Porsche AG is looking to expand a 6 billion-euro ($6.9 billion) efficiency drive to help shoulder record investment and make Volkswagen AG’s most profitable brand more resilient to market slumps.
While parts of the original plan are still under discussion with unions, the maker of the iconic 911 sportscar needs to do more to remain competitive, Chief Financial Officer Lutz Meschke said in an interview.
“We need a toolbox of measures we can activate as soon as conditions change,” Meschke said. “It’s important that we are always able to react, including in a crisis scenario, instead of resorting to rushed actions.”
The coronavirus effects threatening European supply chains hit manufacturers at a critical time as the industry reels from slowing global demand, tariff threats and stricter emission regulations. The challenges only add to pressure to protect Porsche’s financial muscle as parent VW powers up a 33 billion-euro spending binge to electrify the group over the next five years.
At Porsche, the cost of shifting toward electric models, retooling factories and developing digital services will approach 15 billion euros in coming years, Meschke said.
Still, the brand is sticking with its long-held goal to generate profit margins of at least 15%, more than twice as much as most VW group sister brands generate. Meschke reiterated the margin can fall below this threshold temporarily if a major crisis hits.
To pool resources more efficiently, VW Chief Executive Officer Herbert Diess has put Porsche at the center of the group’s luxury portfolio spanning Bentley, Bugatti and potentially Lamborghini, which is currently still part of Audi.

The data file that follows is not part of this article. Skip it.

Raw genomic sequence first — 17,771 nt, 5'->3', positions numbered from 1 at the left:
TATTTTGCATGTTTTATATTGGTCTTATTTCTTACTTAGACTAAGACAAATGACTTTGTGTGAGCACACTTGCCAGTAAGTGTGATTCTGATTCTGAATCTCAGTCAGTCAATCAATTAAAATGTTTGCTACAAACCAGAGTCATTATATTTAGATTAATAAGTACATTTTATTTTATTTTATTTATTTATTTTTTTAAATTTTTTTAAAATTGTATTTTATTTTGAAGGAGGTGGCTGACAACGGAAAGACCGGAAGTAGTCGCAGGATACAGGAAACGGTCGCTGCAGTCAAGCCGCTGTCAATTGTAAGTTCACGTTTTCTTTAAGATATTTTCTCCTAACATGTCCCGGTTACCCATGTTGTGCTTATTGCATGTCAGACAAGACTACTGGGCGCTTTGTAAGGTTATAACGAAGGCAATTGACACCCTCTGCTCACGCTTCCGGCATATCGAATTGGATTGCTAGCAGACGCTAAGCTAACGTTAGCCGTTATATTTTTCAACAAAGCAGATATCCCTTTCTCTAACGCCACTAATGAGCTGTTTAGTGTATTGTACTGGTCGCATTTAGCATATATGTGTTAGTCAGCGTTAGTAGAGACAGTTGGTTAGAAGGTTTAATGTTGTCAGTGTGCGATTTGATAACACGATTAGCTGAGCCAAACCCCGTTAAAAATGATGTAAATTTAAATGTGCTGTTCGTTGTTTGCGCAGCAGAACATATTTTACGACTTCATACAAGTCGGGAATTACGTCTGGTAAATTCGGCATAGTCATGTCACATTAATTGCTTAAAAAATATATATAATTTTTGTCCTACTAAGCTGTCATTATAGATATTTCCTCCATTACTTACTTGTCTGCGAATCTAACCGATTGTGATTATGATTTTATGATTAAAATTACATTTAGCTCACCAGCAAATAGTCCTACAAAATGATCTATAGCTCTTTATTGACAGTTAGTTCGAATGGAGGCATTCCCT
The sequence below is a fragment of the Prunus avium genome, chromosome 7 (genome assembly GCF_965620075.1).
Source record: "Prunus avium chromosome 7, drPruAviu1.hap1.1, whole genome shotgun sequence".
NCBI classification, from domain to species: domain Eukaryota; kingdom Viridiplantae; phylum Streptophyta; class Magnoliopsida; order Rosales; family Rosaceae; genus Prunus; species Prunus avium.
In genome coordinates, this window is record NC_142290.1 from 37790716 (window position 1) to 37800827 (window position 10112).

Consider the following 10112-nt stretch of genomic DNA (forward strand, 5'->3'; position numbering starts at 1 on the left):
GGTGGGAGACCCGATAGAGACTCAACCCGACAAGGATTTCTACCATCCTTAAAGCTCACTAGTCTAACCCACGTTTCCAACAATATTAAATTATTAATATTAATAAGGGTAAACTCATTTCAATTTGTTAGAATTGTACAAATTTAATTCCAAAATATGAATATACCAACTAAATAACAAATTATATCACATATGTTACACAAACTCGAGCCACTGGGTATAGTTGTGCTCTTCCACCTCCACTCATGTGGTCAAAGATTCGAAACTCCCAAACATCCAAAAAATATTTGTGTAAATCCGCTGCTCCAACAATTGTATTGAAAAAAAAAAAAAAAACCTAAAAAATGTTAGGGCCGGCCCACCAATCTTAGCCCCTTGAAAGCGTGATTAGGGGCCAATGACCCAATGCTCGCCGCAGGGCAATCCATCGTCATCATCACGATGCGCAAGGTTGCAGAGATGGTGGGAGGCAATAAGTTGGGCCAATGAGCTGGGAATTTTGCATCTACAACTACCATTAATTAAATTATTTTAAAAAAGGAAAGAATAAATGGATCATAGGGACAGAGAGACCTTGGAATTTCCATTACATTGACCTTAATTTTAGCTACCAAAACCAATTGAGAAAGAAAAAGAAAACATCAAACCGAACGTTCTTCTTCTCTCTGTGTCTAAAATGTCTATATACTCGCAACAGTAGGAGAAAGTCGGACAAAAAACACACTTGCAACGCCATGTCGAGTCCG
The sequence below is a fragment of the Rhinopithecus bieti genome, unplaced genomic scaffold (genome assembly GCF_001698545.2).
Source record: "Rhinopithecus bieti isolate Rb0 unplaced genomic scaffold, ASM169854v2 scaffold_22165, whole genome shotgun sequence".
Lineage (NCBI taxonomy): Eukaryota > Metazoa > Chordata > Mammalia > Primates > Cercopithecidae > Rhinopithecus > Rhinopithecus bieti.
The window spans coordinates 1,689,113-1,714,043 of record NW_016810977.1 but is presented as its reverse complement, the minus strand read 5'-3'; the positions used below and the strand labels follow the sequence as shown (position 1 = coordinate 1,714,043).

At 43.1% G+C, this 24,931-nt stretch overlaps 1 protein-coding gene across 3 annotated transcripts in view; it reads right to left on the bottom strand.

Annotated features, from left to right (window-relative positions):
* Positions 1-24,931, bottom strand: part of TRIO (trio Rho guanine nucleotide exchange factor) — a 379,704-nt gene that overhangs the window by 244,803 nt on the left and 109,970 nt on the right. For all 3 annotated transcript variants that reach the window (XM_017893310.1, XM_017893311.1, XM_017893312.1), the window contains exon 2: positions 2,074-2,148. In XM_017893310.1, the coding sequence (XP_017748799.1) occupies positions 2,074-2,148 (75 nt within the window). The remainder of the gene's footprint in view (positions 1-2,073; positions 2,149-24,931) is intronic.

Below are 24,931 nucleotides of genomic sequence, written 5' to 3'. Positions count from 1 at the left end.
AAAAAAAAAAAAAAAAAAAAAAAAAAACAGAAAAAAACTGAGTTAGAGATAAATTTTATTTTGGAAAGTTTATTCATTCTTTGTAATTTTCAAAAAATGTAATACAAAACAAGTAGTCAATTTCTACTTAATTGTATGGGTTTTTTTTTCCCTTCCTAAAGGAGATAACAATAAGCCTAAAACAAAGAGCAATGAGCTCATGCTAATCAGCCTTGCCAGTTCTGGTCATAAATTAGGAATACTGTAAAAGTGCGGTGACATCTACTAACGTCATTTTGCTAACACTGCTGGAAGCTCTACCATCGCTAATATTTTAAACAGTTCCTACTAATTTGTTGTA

Meschke, who stirred controversy two years ago by commenting on the potential of a possible initial public offering of Porsche, said such a move “must remain an option.” He didn’t offer an indication that anything concrete is in the works, but pointed out that investors favor specialized companies like Ferrari or Tesla Inc. over conglomerates. “The preference is reflected in the valuations,” Meschke said.
In China, Porsche sees a gradual recovery from the coronavirus outbreak that hurt sales in its largest market. March should see a gradual recovery for the brand there, followed by a further stabilization in April, Meschke said. But recouping all the lost sales during the course of the year will be difficult.
The Asian country is by far the largest market for electric cars, another key initiative for Porsche. The brand, which started selling the battery-electric Taycan at the end of last year, expects to meet stricter emission rules in all its key markets and will add more electric cars as customer demand is robust.
“From today’s perspective there is no way around electric mobility in the next 10 years,” he said. More than half of Porsche’s global deliveries are forecast to be fully or partly electric in 2025.
Europe has set a fleet average of 95 grams of carbon dioxide per kilometer driven, less than half the 254 grams spewed by the latest 911 Turbo S. But with 5% of a manufacturer’s fleet excluded from the calculated average this year, and strong consumer appetite for Porsche hybrids, sales of at least 20,000 Taycan sedans in 2020 should help the sportscar maker offset the combustion-era guzzlers.
The Taycan’s basic floor structure –- the so-called J1 platform — will spawn additional models, and Porsche is considering a separate underpinning for an electric version of the 718 Boxster roadster, Meschke said. A final decision hasn’t been made yet.
Porsche’s joint effort with sister brand Audi on electric-car technology for models including the Macan SUV helps save 30% in development cost, he said. Deeper collaboration within the VW group and teaming up with technology firms in key markets will also keep Porsche competitive in a fundamentally-changing competitive landscape where software plays a key role, he said.